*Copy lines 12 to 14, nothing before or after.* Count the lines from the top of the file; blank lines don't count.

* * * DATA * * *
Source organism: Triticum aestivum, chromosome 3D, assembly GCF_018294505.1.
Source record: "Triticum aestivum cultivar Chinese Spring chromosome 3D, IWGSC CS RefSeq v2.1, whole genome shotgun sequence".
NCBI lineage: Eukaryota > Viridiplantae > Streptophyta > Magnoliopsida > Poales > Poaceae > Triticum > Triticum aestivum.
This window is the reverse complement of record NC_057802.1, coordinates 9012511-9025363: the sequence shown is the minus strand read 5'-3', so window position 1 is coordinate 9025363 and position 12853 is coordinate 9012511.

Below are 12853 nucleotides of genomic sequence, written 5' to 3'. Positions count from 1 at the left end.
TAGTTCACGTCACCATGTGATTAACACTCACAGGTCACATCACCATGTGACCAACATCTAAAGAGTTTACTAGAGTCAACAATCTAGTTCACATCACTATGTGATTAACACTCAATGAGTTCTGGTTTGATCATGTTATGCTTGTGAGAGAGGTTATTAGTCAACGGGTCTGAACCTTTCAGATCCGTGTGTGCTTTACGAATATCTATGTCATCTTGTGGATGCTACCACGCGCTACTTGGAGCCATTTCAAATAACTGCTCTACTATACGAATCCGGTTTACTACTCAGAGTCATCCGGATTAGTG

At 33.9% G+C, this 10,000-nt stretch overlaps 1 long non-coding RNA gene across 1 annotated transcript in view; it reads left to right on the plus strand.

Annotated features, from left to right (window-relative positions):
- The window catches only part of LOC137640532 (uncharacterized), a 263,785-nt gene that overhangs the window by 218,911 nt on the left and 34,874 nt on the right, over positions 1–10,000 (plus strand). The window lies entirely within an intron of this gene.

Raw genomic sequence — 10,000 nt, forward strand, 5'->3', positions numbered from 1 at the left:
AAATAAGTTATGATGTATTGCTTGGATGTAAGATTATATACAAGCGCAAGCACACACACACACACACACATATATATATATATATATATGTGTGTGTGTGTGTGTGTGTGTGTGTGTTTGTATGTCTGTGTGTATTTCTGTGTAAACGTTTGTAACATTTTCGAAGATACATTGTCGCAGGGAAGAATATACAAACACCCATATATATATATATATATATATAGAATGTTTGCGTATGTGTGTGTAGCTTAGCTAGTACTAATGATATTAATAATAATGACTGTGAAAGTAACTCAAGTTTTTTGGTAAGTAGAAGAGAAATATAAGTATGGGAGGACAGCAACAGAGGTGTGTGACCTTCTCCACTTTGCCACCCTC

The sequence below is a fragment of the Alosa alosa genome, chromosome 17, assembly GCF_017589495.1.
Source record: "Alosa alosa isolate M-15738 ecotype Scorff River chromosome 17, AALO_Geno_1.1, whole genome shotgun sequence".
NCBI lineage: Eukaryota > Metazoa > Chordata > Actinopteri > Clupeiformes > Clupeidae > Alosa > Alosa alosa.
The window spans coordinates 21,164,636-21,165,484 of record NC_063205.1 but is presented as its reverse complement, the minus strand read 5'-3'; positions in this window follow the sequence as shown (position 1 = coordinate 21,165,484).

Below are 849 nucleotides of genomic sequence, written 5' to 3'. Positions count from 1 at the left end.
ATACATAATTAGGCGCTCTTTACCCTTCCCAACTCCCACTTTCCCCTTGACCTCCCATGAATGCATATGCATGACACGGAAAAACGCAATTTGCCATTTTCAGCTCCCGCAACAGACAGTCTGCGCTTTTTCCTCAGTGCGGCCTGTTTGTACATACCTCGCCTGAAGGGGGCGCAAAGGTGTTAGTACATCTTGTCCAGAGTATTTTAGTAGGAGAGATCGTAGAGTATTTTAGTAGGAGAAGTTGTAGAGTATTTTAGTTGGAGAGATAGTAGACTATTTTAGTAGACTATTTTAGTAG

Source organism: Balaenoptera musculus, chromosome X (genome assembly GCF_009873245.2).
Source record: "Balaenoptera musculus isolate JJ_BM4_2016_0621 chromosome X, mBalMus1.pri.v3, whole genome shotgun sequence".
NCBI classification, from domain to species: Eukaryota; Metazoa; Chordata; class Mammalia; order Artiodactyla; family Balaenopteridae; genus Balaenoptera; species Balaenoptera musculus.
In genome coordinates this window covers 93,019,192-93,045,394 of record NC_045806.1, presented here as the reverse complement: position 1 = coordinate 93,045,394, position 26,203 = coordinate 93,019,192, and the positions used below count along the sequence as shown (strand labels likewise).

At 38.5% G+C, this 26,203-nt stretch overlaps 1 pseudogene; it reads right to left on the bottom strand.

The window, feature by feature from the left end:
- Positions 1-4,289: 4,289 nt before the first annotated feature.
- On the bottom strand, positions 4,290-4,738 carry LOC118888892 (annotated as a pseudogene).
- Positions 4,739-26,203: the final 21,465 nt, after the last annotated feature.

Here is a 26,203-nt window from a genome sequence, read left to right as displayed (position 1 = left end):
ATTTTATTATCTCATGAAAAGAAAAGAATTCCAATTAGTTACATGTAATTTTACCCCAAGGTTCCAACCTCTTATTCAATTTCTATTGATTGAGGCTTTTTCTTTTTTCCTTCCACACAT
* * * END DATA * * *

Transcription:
The sequence below is a fragment of the Alosa alosa genome, chromosome 17, assembly GCF_017589495.1.
Source record: "Alosa alosa isolate M-15738 ecotype Scorff River chromosome 17, AALO_Geno_1.1, whole genome shotgun sequence".
NCBI lineage: Eukaryota > Metazoa > Chordata > Actinopteri > Clupeiformes > Clupeidae > Alosa > Alosa alosa.